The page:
What is a Chalazion?
An eyelid chalazion is simply a stye or growth along the eyelid that does not go away. It is due to a blocked tear gland in the eyelid. It occurs due to a common condition called blepharitis, which causes the many tiny tear glands in the eyelids to produce thick oily secretions. Styes are generally small in size and form as tiny bumps on the inner or outer eyelid, sometimes as a result of a bacterial infection.
Symptoms of blepharitis include ocular irritation, itching, foreign body sensation, and swelling. It can be mild to severe, and can last days to many years. There are a variety of treatment options, including eyelid cleaning (baby shampoo scrubs, warm compresses), oral medication (doxcycycline), and ocular drops (Azasite and antibiotic/steroid combo drops).
A new sty can be painful, red & swollen but that is usually temporary, lasting hours to days. A sty usually goes away on its own. However, some stys don’t go away and result in a chalazion, which is painless. It is a collection of thick mucus and inflammatory response. Treatment options depend on the size and exact location of the chalazion. Treatment options include aggressive eyelid hygiene, injection of specific medications (steroid, 5FU) into the chalazion, and surgical drainage.
From time to time, a surgical procedure like draining is required when the stye does not respond to medication or disappear on its own, however, the application of antibiotic eye drops usually results in its disappearance.
Treatment for Eyelid Styes
Most eyelid styes go away on their own within the first few hours to days. The longer they stay, the less chance they will go away. The size of the eyelid chalazion is also a factor; the larger it is, the less chance it will dissipate. They may get smaller but firmer and don’t go away. An injectable treatment can also complicate the outcome of the stye, so it is important to notify your oculoplastic surgeon about any previous cosmetic procedures prior to undergoing treatment for a stye.
If the eyelid chalazion is large and/or not going away, it is usually drained using a scarless technique from the inside of the eyelid while the patient is under local anesthesia, with or without oral sedation. There is typically a quick recovery. Sometimes, an external cut is required for the growths that have a significant external component or have already been drained internally but have a persistent outside component.
I (Dr. Taban) have had a stye that needed to be removed using the internal scar-less technique. You can watch the video of myself undergoing this procedure on this page.
How To Prevent A Stye
Because styes are most commonly caused by a bacterial infection such as blepharitis, it’s always important to wash your hands before touching your own eyes or others. If you wear contacts, it’s especially important to practice a thorough hygiene routine whenever handling your eye care in order to eliminate germs and bacteria. If re-occurring eye fold styes seem to be a problem for you, you may want to consider visiting an expert ocular surgeon in order to correct this problem.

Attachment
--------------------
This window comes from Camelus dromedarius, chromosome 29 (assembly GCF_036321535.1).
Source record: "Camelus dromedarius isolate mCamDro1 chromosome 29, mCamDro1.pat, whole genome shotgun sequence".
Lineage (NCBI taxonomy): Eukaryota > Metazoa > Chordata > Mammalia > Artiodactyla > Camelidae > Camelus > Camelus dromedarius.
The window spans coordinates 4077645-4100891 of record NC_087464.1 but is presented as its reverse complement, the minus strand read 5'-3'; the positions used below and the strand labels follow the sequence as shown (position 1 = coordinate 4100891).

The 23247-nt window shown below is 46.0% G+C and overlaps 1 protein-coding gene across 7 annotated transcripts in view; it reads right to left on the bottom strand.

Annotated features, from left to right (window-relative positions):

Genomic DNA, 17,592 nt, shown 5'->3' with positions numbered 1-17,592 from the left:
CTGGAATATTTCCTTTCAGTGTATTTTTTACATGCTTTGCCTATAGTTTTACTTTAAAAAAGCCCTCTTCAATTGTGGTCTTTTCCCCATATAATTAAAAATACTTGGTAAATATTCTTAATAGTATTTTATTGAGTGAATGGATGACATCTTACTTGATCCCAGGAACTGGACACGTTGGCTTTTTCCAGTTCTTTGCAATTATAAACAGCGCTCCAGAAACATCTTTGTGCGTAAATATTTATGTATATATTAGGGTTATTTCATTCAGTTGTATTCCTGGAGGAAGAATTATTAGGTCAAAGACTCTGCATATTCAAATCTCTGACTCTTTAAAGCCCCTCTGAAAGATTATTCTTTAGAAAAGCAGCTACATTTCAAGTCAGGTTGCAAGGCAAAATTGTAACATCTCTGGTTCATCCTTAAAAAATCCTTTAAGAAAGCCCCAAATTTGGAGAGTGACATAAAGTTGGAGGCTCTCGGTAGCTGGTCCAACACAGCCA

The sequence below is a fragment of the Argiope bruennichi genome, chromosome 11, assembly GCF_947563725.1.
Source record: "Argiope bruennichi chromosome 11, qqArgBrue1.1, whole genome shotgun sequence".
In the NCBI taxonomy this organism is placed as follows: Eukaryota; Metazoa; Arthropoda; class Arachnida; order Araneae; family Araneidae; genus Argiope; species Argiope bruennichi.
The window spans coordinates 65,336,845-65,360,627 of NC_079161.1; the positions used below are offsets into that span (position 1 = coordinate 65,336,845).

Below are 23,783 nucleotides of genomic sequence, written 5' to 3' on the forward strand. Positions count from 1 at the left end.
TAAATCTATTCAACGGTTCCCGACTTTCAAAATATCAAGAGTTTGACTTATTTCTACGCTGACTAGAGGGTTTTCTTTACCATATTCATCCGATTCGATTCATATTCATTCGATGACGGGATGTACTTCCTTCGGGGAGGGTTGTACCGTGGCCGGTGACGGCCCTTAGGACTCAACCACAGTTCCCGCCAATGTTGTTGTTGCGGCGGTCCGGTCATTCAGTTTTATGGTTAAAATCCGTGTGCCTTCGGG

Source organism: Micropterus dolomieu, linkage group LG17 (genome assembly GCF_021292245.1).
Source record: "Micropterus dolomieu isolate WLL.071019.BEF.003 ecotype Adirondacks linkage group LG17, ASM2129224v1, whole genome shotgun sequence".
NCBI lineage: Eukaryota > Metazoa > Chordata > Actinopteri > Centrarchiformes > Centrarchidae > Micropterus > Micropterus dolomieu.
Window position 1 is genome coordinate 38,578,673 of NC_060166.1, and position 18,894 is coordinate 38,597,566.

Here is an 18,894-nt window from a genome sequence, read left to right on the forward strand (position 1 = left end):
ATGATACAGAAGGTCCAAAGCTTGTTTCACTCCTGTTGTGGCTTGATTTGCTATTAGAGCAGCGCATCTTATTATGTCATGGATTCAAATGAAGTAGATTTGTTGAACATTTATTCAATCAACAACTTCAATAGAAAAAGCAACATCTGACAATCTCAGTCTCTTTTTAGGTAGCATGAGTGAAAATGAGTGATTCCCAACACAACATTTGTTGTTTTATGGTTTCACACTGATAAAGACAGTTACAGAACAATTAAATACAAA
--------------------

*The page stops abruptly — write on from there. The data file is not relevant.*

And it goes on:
How Long Will a Chalazion Last?
A new eyelid stye can be painful, but that is usually temporary, lasting hours to days. A sty usually goes away on its own. However, some styes don’t go away and result in a chalazion, which is painless. It is a collection of thick mucus and inflammatory response. Treatment options depend on the size and exact location of the chalazion. Treatment options include aggressive eye fold hygiene, injection of a medicine into the chalazion, and surgical drainage. Dr. Taban uses a special combination of steroid and 5FU mixture to inject chalazions, which usually cause resolution of the chalazion in days to a few weeks without leaving any scars. Dr. Taban has contributed to many textbooks regarding the treatment and procedure process of eyelid chalazions.
Schedule a Consultation Today
As one of the leading oculoplastic surgeons in the Los Angeles area, Dr. Mehryar (Ray) Taban can offer the expert evaluation and customized treatment plan you need to address an unsightly or uncomfortable eyelid bump. Non-surgical options may be all that is necessary to remove a stye. Contact us via online support form, or via telephone at (310) 278-1836
Read Dr. Taban's article about Postoperative Wound ModulationClick to Read
Read more about chalazion treatment at healthline.com.
*See disclaimer below
What NOT to do! Although most eyelid stye (chalazion) go away, there are some that are more aggressive and need to be drained. Parents of this 3 year old girl assumed the stye was going to resolve on its own but it progressively got larger with tissue destruction.
Next, please read about eyelid ectropion and eyelid entropion.
*Disclaimer: Results vary from patient to patient. Results are not guaranteed.